Aristotle suggests three practical rules of conduct: first, avoid the extreme that is farther from the mean; second, notice what errors we are particularly susceptible to and avoid them diligently; and third, be wary of pleasure, as it often impedes our judgment.


“Virtue” is the most common translation of the Greek word arete, though it is occasionally translated as “excellence.” Virtue is usually an adequate translation in the Ethics because it deals specifically with human excellence, but arete could be used to describe any kind of excellence, such as the sharpness of a knife or the fitness of an athlete. Just as a knife’s excellence rests in its sharpness, a person’s excellence rests in living according to the various moral and intellectual virtues.

Aristotle describes virtue as a disposition, distinguishing it not only from feelings and faculties, but also (less explicitly) from activities. Aristotle calls happiness an activity, or energeia, in Book I, meaning that happiness is not an emotional state but a way of life. Happiness is exhibited not in how we are but in how we act. Virtue, by contrast, is a disposition, or hexis, meaning that it is a state of being and not an activity. More precisely, virtue is the disposition to act in such a way as to lead a happy life.

Without virtue, we cannot be happy, though possessing virtue does not in itself guarantee happiness. In Book I, Chapter 8, Aristotle points out that those who win honors at the Olympic Games are not necessarily the strongest people present but rather the strongest people who actually compete. Perhaps one of the spectators is strong-er than all of the competitors, but this spectator has no right to win honors. Similarly, a person might have a virtuous disposition but will not lead a happy life unless he or she acts according to this disposition.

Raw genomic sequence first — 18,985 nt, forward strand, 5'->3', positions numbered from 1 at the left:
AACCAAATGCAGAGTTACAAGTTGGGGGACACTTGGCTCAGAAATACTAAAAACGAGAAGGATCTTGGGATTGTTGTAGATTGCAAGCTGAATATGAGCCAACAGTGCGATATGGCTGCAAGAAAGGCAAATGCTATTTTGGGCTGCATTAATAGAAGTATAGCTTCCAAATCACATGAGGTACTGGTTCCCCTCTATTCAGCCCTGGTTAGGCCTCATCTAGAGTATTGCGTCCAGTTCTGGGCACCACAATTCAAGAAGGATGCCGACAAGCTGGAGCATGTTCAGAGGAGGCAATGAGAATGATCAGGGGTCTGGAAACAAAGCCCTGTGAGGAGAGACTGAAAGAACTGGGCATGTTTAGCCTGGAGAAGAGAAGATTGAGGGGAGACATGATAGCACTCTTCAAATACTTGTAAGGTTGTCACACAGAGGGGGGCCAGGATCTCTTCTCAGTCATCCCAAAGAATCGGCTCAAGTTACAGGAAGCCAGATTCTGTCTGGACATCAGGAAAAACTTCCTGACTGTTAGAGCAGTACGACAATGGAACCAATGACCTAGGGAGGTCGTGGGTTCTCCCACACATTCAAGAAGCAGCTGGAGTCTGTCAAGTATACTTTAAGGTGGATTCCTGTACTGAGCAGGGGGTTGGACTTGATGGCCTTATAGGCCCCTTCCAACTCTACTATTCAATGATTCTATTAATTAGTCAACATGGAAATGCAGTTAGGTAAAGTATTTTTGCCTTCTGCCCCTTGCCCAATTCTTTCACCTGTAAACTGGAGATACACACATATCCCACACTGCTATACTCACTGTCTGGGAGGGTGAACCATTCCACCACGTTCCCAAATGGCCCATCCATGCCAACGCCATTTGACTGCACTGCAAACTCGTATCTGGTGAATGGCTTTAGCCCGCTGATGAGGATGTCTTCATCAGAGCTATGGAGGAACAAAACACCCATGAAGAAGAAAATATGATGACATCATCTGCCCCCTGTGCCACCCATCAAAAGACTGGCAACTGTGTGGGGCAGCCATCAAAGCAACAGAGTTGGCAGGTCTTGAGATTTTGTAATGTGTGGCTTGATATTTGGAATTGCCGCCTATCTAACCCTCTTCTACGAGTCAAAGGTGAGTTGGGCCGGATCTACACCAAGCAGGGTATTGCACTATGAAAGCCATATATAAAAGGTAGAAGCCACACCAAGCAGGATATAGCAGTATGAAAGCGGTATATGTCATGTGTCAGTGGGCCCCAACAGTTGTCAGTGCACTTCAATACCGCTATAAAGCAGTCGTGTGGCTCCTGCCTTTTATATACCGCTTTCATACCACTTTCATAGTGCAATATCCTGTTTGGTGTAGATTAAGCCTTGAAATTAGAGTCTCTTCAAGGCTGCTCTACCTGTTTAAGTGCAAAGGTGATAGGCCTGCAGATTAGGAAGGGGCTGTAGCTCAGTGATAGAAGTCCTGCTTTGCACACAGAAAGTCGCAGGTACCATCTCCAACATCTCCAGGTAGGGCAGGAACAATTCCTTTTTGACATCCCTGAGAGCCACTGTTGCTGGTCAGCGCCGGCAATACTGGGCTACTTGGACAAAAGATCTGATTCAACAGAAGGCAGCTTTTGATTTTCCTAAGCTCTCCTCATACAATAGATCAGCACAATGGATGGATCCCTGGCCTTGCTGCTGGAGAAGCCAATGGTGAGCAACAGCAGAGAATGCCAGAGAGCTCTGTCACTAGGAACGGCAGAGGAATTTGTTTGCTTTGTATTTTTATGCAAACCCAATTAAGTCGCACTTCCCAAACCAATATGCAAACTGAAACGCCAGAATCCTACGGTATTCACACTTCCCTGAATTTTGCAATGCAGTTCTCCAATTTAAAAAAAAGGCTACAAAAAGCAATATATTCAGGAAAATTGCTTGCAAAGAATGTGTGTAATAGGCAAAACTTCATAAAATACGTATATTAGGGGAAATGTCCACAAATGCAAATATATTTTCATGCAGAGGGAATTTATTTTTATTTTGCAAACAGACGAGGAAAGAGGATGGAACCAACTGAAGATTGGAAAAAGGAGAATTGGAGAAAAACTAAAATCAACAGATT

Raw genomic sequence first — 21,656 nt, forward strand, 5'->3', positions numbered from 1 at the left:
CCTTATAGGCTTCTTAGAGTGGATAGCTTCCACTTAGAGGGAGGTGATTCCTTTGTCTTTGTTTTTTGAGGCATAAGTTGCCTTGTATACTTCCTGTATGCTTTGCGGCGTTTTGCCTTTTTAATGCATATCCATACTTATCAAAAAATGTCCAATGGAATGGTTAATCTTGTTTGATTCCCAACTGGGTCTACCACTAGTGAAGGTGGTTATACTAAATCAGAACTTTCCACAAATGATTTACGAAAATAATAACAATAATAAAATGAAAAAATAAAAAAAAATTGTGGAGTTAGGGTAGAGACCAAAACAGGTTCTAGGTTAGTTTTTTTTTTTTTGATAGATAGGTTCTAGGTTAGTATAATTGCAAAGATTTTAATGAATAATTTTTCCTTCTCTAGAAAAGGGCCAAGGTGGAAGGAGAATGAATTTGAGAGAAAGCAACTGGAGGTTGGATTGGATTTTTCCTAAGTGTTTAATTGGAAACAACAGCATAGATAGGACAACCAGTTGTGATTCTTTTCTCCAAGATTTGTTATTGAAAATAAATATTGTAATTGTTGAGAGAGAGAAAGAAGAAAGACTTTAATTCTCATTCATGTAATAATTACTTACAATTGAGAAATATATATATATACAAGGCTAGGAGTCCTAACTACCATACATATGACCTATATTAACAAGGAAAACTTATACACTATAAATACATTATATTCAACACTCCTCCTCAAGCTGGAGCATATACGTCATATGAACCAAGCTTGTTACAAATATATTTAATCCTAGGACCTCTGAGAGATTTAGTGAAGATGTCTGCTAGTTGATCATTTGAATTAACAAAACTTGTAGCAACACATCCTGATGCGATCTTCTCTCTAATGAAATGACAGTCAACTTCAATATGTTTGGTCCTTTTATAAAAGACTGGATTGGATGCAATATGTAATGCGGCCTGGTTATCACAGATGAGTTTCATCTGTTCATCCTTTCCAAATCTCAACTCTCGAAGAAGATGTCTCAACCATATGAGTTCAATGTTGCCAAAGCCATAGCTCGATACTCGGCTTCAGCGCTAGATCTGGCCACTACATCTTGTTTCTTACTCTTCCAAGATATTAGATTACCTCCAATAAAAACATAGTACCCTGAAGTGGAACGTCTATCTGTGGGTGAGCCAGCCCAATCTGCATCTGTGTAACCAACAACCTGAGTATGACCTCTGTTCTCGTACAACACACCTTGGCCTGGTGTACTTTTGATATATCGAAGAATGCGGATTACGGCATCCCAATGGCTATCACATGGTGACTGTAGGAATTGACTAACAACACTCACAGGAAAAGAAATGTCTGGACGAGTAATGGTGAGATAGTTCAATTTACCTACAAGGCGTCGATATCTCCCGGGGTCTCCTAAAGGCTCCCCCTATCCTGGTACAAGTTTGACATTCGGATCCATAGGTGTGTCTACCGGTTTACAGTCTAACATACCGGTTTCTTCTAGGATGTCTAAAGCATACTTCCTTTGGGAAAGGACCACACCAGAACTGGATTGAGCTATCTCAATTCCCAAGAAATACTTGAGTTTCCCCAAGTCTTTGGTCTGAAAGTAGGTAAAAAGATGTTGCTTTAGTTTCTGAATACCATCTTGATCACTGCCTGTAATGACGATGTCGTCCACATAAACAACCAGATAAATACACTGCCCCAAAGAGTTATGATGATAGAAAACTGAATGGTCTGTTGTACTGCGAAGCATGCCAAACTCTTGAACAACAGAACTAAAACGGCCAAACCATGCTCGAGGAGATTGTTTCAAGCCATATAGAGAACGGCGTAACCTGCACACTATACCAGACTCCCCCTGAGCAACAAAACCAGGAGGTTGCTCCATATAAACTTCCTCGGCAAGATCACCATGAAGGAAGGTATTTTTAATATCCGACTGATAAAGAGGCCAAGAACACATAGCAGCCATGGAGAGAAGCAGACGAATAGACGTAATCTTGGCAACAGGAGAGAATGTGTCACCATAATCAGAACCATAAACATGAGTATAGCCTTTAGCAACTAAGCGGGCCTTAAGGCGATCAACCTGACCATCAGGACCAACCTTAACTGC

It may seem odd to us that Aristotle at no point argues for what dispositions should be considered virtuous and which vicious. The need for justification seems even more pressing in the modern world, where our views on virtue and vice may not entirely agree with Aristotle’s.

However, it is not Aristotle’s intention to convince us of what is virtuous, and he differs from most modern moral philosophers in placing very little emphasis on rational argument in moral development. Instead, as he argues at the beginning of Book II, learning virtue is a matter of habit and proper training. We do not become courageous by learning why courage is preferable to cowardice or rashness, but rather by being trained to be courageous. Only when we have learned to be instinctively courageous can we rightly arrive at any reasoned approval of courage. Recalling that arete may refer to any form of excellence, we might draw an analogy between learning courage and learning rock-climbing. We learn to become good rock-climbers through constant practice, not through reasoned arguments, and only when we have become good rock-climbers and appreciate firsthand the joys of rock-climbing can we properly understand why rock-climbing is a worthwhile activity.